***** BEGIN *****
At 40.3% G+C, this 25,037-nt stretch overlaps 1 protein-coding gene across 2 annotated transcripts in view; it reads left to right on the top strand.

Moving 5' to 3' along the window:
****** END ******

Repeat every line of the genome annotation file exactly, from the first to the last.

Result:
At 40.3% G+C, this 25,037-nt stretch overlaps 1 protein-coding gene across 2 annotated transcripts in view; it reads left to right on the top strand.

Moving 5' to 3' along the window: